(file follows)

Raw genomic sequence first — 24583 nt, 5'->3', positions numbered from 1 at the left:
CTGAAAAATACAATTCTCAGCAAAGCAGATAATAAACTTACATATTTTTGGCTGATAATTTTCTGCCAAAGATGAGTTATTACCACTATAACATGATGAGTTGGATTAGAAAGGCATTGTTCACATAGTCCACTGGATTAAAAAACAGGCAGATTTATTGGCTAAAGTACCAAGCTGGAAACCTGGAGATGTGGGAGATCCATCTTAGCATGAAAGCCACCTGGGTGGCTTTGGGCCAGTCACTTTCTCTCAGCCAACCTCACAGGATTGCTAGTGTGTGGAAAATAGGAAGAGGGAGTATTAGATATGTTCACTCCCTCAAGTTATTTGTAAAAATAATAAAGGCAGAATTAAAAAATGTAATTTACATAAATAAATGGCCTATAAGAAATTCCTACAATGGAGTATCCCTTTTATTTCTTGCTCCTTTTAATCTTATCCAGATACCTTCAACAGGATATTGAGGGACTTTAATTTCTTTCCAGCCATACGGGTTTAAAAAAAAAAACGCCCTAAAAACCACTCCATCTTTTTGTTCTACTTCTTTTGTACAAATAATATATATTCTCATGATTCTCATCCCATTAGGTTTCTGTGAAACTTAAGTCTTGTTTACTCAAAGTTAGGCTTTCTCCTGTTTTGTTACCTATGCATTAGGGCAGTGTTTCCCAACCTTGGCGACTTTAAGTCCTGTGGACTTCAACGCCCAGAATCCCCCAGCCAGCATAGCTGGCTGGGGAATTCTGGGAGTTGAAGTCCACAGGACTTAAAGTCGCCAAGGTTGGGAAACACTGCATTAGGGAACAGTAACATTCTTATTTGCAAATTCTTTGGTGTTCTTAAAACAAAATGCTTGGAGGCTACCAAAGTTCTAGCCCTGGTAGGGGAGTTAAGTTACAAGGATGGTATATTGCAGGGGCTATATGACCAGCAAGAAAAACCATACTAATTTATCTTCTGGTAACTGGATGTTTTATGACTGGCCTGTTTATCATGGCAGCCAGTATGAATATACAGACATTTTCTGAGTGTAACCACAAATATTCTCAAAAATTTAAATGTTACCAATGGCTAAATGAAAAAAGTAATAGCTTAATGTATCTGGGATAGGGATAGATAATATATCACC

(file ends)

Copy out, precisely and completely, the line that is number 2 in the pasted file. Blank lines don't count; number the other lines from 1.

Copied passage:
CTGAAAAATACAATTCTCAGCAAAGCAGATAATAAACTTACATATTTTTGGCTGATAATTTTCTGCCAAAGATGAGTTATTACCACTATAACATGATGAGTTGGATTAGAAAGGCATTGTTCACATAGTCCACTGGATTAAAAAACAGGCAGATTTATTGGCTAAAGTACCAAGCTGGAAACCTGGAGATGTGGGAGATCCATCTTAGCATGAAAGCCACCTGGGTGGCTTTGGGCCAGTCACTTTCTCTCAGCCAACCTCACAGGATTGCTAGTGTGTGGAAAATAGGAAGAGGGAGTATTAGATATGTTCACTCCCTCAAGTTATTTGTAAAAATAATAAAGGCAGAATTAAAAAATGTAATTTACATAAATAAATGGCCTATAAGAAATTCCTACAATGGAGTATCCCTTTTATTTCTTGCTCCTTTTAATCTTATCCAGATACCTTCAACAGGATATTGAGGGACTTTAATTTCTTTCCAGCCATACGGGTTTAAAAAAAAAAACGCCCTAAAAACCACTCCATCTTTTTGTTCTACTTCTTTTGTACAAATAATATATATTCTCATGATTCTCATCCCATTAGGTTTCTGTGAAACTTAAGTCTTGTTTACTCAAAGTTAGGCTTTCTCCTGTTTTGTTACCTATGCATTAGGGCAGTGTTTCCCAACCTTGGCGACTTTAAGTCCTGTGGACTTCAACGCCCAGAATCCCCCAGCCAGCATAGCTGGCTGGGGAATTCTGGGAGTTGAAGTCCACAGGACTTAAAGTCGCCAAGGTTGGGAAACACTGCATTAGGGAACAGTAACATTCTTATTTGCAAATTCTTTGGTGTTCTTAAAACAAAATGCTTGGAGGCTACCAAAGTTCTAGCCCTGGTAGGGGAGTTAAGTTACAAGGATGGTATATTGCAGGGGCTATATGACCAGCAAGAAAAACCATACTAATTTATCTTCTGGTAACTGGATGTTTTATGACTGGCCTGTTTATCATGGCAGCCAGTATGAATATACAGACATTTTCTGAGTGTAACCACAAATATTCTCAAAAATTTAAATGTTACCAATGGCTAAATGAAAAAAGTAATAGCTTAATGTATCTGGGATAGGGATAGATAATATATCACC